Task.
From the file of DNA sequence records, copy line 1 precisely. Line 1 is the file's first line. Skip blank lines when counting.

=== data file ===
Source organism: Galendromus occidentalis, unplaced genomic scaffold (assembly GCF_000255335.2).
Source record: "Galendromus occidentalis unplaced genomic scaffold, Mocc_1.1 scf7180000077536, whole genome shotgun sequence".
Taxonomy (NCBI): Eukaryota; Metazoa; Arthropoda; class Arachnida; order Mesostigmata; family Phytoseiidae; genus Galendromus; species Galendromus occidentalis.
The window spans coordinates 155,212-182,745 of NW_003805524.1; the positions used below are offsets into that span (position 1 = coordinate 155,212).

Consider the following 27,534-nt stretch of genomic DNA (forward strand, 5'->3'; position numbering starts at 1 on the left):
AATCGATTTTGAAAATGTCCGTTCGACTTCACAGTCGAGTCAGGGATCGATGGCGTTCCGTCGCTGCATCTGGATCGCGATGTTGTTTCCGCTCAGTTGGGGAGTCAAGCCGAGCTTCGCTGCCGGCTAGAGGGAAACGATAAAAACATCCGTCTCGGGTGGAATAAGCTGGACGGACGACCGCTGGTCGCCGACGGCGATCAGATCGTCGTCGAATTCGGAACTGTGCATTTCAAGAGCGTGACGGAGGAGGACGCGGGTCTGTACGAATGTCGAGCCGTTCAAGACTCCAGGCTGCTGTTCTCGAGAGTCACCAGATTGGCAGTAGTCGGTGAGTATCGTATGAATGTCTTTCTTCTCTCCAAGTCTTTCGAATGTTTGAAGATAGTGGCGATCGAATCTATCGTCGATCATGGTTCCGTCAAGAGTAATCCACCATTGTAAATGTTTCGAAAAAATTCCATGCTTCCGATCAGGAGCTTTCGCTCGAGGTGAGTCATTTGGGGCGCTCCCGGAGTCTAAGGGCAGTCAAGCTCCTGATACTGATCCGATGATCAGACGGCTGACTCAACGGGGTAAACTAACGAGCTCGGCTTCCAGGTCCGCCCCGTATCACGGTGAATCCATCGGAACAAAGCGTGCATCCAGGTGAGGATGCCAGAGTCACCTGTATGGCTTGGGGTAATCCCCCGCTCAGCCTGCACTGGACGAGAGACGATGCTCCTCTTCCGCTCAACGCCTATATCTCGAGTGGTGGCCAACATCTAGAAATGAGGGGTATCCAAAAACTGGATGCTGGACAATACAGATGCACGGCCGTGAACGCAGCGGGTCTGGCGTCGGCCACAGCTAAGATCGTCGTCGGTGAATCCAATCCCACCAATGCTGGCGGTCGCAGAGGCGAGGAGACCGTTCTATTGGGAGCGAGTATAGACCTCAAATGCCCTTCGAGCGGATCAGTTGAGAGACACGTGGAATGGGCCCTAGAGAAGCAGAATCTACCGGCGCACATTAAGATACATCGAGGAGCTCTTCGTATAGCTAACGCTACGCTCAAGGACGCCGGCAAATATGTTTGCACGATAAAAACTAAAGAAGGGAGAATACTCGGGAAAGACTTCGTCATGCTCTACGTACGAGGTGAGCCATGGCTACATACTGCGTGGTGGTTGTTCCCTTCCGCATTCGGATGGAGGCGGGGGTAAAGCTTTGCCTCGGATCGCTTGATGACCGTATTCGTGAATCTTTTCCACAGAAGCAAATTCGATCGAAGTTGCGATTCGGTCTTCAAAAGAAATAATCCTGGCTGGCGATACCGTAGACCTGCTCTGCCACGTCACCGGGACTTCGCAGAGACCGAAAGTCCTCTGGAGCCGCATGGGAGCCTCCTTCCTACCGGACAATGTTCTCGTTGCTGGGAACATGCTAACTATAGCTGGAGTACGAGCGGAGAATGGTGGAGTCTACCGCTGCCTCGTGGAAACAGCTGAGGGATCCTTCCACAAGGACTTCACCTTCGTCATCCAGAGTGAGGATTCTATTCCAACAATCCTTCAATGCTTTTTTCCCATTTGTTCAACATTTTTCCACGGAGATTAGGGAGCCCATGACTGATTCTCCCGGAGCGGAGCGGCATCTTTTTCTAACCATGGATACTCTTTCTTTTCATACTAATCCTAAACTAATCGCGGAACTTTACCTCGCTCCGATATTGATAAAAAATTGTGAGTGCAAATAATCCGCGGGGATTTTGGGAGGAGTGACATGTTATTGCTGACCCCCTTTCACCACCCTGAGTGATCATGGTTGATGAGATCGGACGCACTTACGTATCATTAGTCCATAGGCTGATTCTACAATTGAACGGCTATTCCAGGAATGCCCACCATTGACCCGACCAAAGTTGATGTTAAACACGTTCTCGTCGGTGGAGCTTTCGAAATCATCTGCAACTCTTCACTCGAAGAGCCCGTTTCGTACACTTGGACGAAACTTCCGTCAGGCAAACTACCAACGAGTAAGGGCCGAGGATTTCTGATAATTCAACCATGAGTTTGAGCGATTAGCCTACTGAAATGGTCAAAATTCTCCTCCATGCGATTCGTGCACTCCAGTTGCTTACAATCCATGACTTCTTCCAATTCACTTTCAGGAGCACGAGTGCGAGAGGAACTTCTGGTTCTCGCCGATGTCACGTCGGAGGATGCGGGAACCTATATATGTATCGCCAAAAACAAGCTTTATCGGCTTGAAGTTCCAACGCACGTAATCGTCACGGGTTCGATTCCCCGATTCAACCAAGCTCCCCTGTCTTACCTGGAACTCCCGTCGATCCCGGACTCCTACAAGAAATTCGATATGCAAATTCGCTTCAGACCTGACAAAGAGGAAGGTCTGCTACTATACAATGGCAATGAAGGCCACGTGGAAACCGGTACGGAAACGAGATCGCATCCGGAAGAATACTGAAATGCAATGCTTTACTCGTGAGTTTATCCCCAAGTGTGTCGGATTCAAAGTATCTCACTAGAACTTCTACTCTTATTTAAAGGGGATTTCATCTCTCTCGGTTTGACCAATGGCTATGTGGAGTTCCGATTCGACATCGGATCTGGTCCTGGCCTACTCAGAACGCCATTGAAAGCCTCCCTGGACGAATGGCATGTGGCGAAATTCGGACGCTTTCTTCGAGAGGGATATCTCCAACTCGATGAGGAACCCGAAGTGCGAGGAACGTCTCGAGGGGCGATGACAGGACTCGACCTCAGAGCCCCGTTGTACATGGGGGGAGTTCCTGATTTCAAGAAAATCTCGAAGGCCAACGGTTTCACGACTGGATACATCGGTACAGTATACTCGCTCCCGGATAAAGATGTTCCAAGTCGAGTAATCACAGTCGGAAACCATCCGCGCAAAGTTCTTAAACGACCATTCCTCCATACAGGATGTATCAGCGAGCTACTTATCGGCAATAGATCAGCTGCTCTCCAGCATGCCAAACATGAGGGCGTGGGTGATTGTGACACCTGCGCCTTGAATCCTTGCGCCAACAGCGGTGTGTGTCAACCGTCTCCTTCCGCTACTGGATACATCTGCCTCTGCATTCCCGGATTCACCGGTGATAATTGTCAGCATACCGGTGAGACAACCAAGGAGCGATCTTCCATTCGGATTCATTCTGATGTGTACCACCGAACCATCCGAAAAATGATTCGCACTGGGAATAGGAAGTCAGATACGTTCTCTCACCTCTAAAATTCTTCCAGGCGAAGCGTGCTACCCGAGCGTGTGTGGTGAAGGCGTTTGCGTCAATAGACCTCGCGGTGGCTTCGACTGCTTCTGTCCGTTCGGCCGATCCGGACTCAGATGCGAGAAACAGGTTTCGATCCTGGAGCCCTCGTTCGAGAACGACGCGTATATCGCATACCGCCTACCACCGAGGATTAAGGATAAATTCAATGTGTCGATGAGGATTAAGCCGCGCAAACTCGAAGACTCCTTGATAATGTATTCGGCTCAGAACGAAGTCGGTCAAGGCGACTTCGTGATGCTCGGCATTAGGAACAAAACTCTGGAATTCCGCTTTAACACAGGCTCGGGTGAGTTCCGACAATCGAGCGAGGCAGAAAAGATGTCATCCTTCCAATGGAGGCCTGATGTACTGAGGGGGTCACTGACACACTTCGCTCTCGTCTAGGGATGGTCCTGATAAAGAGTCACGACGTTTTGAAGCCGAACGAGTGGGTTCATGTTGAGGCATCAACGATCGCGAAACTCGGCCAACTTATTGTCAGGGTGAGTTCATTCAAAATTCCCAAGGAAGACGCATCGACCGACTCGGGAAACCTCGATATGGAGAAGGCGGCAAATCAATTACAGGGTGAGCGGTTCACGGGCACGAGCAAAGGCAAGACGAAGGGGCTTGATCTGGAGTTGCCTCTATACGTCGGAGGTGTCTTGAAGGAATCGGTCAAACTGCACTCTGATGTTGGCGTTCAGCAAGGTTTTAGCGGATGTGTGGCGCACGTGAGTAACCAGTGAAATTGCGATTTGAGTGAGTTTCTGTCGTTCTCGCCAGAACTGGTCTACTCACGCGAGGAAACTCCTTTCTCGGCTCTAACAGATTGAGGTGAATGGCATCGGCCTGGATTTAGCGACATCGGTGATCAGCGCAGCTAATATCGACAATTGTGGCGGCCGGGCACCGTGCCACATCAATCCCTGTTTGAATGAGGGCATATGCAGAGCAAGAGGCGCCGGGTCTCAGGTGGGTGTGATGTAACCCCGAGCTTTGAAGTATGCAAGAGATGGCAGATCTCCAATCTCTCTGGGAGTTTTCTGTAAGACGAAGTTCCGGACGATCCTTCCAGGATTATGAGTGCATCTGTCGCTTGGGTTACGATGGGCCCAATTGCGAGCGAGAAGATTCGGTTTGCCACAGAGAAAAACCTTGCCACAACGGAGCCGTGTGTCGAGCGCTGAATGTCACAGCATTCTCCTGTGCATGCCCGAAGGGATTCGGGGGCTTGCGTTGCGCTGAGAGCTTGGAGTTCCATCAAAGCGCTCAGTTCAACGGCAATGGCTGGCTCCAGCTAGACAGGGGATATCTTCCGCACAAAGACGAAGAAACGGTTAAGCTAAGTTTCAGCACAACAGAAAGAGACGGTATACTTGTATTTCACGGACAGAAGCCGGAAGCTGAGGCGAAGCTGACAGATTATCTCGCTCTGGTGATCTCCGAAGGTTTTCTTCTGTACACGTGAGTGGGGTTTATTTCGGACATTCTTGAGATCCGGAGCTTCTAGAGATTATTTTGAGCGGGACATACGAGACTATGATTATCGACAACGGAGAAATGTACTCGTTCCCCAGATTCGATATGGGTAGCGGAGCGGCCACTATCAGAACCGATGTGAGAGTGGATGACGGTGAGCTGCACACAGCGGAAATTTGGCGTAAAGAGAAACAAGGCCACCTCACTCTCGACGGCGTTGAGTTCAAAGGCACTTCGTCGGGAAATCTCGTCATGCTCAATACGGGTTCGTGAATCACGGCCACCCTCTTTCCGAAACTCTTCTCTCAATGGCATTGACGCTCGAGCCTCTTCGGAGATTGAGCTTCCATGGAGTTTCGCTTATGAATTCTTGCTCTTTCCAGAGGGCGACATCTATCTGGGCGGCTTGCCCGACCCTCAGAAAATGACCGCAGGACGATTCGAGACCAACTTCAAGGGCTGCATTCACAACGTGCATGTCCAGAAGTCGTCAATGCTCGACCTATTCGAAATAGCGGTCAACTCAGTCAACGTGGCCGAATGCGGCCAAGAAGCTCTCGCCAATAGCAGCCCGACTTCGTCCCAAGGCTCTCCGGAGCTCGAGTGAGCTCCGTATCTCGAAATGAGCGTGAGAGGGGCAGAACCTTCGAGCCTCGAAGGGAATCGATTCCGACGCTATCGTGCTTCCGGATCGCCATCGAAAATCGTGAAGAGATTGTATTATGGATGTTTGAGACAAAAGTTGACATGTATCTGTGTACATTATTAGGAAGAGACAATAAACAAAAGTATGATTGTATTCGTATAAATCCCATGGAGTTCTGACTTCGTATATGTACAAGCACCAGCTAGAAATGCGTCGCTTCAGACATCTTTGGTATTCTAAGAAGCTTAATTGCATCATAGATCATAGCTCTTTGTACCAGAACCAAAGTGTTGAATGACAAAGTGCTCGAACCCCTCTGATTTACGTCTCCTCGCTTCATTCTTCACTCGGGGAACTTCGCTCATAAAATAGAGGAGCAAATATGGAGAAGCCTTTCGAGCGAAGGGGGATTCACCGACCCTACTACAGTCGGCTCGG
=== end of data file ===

Source organism: Galendromus occidentalis, unplaced genomic scaffold (assembly GCF_000255335.2).